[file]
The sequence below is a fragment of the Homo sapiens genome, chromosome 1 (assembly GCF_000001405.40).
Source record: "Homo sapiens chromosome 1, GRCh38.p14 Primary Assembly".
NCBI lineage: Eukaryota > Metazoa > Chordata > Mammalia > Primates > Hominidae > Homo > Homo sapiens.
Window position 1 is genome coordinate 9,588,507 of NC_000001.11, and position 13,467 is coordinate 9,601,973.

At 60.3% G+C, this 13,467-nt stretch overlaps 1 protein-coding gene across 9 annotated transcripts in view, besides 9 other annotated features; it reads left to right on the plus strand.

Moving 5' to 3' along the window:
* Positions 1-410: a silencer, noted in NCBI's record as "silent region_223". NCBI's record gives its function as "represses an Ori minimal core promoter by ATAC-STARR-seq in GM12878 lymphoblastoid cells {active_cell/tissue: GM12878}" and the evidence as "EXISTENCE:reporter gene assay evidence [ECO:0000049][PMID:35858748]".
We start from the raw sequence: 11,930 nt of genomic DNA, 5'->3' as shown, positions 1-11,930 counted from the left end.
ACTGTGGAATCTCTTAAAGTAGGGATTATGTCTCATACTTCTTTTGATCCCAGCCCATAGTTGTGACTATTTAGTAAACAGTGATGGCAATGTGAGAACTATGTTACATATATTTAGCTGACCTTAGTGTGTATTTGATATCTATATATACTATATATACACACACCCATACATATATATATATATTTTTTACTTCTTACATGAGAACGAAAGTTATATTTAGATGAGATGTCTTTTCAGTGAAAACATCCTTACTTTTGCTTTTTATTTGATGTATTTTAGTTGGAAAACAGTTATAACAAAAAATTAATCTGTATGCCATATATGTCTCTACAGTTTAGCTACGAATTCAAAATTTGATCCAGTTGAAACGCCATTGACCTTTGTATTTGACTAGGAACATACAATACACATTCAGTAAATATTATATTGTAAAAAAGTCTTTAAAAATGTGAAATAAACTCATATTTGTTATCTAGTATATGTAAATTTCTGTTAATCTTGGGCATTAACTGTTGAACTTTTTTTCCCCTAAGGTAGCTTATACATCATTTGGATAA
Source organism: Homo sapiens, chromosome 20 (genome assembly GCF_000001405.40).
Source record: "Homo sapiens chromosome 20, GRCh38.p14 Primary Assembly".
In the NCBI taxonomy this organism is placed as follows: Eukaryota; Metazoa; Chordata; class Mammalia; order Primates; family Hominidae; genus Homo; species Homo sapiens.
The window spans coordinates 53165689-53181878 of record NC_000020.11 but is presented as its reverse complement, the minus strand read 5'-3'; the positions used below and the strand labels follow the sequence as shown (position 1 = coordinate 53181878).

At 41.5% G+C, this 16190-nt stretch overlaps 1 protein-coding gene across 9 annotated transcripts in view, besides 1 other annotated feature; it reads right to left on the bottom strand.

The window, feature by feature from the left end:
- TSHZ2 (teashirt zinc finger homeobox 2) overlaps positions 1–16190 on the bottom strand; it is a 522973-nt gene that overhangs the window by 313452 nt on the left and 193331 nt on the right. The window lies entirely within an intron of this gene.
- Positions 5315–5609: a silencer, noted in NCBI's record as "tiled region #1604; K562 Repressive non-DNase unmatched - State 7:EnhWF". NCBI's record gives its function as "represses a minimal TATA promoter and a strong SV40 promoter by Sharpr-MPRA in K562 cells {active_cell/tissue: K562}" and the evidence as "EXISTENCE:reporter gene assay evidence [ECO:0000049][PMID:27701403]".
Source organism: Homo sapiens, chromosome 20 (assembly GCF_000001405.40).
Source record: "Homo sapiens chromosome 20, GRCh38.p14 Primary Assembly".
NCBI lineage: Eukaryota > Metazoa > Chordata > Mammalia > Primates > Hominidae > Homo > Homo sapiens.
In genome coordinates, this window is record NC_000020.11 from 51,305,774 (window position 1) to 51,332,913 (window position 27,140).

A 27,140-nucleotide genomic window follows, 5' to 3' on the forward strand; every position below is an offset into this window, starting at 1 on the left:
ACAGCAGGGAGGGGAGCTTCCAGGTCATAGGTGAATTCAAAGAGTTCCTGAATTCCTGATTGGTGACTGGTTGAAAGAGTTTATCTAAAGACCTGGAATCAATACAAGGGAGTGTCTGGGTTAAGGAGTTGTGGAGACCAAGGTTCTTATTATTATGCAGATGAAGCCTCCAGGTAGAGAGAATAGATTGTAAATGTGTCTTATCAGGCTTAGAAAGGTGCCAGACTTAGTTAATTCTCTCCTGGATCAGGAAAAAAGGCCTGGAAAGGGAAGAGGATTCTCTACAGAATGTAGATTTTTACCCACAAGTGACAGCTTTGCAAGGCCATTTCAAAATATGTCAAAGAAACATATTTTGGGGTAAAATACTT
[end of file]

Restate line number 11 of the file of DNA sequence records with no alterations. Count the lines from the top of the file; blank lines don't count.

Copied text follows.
Source record: "Homo sapiens chromosome 20, GRCh38.p14 Primary Assembly".